Society is always uneasy with
genius; it both repels and fascinates us--but we always come back for more. Alexander
McQueen, Givenchy's subversive designer, is no exception. The son of a cabby, McQueen
hails from London's East End, and his proletariat irreverence sparked the trashy,
post-punk collections that started his career. Now, at the age of 29, McQueen finds
himself in a commanding fashion role--simultaneously rejuvenating the London fashion scene
and revitalizing a classic Parisian couture house. Is he ready to design the future?
At 16, McQueen worked as an apprentice on Savile Row with tailors Anderson and Shepard,
and Gieves and Hawkes. There, he sewed clothes for Prince Charles and Mikhail Gorbachev.
The insults he claims to have marked in the lining of the Prince's coat have helped earn
his reputation as England's 'bad boy' of fashion.
After stints with Koji Tatsuno and Romeo Gigli, McQueen won a scholarship to London's
prestigious St. Martin's College. He presented his master's thesis collection there and
caught the eye of eccentric stylist Isabella Blow, who helped catapult him into fashion's
elite. But he remains the outsider. "I never wanted to hang out with the Lagerfeld's
of the world and I'm not going to start acting the snob now" (Arena, March 1996).
McQueen set about shocking the fashion world with his own label in 1992. In his
Spring/Summer 1995 show, he sent out models in mohawks bound in scotch tape and marked
with tire tracks. The show brought him accusations of misogyny, but the crowds clamoured
for more. McQueen continued to grab headlines with "Highland Rape" where
blood-stained models with visible tampon strings wore slashed tartans and patchwork lace
dresses. The show was said to commemorate Britain's 18th century slaughter of Scotland.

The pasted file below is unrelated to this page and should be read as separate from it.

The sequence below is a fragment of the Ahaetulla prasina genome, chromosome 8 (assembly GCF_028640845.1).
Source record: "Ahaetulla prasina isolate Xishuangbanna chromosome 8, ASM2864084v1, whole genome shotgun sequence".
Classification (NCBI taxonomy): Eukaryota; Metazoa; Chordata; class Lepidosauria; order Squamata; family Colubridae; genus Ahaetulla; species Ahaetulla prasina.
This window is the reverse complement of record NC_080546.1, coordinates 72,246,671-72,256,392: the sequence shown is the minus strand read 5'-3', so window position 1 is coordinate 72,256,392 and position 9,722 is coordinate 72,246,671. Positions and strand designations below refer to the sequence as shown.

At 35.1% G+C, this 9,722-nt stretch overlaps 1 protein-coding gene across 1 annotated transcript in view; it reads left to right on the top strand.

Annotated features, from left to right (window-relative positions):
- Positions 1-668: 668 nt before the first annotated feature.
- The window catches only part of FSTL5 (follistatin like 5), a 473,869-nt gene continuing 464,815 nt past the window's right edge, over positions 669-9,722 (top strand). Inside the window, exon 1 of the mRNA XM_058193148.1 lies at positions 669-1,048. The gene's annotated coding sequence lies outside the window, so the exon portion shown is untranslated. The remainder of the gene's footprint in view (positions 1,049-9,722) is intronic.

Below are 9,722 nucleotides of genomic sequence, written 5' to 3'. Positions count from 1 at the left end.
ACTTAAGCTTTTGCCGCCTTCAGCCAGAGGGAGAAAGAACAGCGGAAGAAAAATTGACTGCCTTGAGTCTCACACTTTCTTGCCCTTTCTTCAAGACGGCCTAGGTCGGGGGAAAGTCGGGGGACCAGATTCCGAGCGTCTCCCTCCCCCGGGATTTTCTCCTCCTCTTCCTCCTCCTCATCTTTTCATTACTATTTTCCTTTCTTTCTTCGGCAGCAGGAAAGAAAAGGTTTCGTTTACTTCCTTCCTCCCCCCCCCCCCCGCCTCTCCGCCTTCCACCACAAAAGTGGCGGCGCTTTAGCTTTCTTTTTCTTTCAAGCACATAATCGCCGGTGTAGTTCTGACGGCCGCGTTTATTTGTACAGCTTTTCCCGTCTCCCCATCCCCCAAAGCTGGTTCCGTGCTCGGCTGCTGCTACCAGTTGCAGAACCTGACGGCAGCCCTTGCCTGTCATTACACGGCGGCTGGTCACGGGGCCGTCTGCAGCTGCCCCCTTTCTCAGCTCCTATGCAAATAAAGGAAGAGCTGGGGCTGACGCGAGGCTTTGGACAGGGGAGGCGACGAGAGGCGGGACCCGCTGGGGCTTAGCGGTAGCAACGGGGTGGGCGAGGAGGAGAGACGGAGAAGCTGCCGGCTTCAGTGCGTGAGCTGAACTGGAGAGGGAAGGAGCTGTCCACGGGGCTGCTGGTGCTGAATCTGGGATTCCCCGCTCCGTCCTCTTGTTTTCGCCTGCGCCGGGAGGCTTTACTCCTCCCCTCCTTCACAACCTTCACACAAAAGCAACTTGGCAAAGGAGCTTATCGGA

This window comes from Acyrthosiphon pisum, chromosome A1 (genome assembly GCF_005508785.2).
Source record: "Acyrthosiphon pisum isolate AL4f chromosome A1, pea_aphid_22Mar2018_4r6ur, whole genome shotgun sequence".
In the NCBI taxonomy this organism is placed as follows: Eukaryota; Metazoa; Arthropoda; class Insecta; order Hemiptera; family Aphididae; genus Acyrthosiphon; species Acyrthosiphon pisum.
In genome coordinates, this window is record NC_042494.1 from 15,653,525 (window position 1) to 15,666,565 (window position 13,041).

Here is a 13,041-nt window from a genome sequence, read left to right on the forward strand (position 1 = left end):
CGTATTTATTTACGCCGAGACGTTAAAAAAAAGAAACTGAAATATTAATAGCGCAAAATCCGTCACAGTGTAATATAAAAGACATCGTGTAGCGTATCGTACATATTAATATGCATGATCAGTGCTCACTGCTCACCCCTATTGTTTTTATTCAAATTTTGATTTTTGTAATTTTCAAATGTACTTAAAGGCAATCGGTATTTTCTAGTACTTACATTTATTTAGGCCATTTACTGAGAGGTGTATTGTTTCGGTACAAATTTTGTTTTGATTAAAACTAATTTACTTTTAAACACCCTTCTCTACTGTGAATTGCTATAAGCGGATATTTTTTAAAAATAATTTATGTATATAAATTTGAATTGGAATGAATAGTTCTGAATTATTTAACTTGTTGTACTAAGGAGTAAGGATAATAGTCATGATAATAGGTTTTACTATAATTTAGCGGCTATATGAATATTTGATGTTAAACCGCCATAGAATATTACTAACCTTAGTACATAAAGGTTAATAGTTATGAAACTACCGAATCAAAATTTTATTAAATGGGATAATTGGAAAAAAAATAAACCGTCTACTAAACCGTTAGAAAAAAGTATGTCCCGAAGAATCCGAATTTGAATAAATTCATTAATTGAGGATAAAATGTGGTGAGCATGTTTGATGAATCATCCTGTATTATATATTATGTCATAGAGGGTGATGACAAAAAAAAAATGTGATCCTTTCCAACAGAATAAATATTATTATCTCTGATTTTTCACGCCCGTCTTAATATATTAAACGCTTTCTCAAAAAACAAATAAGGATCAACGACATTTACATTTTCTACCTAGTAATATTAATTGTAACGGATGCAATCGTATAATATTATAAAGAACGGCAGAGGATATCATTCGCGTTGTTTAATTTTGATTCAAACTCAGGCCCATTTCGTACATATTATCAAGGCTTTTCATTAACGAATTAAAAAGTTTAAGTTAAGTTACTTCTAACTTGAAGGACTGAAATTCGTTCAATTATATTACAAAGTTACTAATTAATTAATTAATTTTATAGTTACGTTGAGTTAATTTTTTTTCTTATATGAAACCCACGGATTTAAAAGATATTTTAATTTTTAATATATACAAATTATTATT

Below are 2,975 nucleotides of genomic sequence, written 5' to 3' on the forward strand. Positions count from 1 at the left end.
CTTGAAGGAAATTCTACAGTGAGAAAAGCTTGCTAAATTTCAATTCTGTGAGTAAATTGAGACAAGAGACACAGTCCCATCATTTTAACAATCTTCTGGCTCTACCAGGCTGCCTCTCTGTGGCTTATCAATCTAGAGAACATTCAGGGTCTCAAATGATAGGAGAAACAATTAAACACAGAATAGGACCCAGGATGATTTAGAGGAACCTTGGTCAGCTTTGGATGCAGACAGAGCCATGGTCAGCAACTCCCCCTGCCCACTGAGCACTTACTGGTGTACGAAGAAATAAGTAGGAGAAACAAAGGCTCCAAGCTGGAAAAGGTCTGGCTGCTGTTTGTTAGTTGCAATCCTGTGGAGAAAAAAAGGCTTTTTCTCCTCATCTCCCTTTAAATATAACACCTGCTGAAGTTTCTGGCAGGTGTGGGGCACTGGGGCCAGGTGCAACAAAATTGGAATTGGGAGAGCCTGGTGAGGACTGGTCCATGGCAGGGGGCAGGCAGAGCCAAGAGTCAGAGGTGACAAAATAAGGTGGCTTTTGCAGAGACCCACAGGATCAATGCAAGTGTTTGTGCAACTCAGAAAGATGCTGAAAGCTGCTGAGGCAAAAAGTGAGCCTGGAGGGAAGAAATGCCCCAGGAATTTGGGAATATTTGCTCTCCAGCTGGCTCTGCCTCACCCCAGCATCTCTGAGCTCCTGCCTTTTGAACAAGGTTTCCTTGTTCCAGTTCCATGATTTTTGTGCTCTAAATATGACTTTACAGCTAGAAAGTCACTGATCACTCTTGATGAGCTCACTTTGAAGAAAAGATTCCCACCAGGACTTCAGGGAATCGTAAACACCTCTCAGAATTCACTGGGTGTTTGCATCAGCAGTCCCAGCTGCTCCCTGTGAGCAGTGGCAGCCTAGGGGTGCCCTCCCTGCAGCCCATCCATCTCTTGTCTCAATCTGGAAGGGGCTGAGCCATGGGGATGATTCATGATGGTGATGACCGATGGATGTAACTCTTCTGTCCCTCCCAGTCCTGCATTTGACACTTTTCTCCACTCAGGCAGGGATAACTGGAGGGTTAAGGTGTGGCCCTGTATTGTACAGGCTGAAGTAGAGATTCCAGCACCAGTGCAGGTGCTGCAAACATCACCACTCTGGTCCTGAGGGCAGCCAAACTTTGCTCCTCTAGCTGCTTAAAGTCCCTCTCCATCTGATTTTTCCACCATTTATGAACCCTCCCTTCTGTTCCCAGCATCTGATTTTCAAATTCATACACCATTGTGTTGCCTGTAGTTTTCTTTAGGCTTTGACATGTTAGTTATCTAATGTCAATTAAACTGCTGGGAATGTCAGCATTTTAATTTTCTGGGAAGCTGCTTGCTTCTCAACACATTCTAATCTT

But it was McQueen who was slaughtered in the reviews.
Still, behind the anger and macabre catwalk drama were superbly constructed clothes, and
McQueen's dark, sexy aesthetic was infectious. London exploded with talent in the mid-'90s
and the Úlan was due mostly to McQueen's inspiration. In 1996, McQueen's extravagant
vision won him the British Designer of the Year award. The same year, he hooked the
coveted spot at Givenchy. In his first show for Givenchy, McQueen unleashed a mythological
procession of such grandeur that it made Ben Hur look wimpy. The press was so annoyed at
the gilded breastplates, feathered cupids and corseted gladiators that they hardly noticed
his impeccable tailoring,.
McQueen then dropped the costume extavaganzas, trying out cool Japanese elegance in 1998,
and more recently, the new geometry and fluidity of the Spring/Summer 1999 collection.
McQueen may be producing more wearable clothes these days, leaving the innovation in the
detail. But his willingness to break fashion taboos is part of his genius and hopefully,
Givenchy executives will continue to indulge him further. Otherwise his work for the house
is doomed to fall in the shadow of his own line.
And his own line continues to win praise. The 1999 Spring/Summer collection affirmed
McQueen's talent, though the Brit, predictably, couldn't resist a little sensationalism:
he opened the show with a model with prosthetic legs and closed with Shalom Harlowe
spinning around in a white ballerina gown as two robots sprayed her with jets of black and
yellow paint. - Megan Graves (January '99)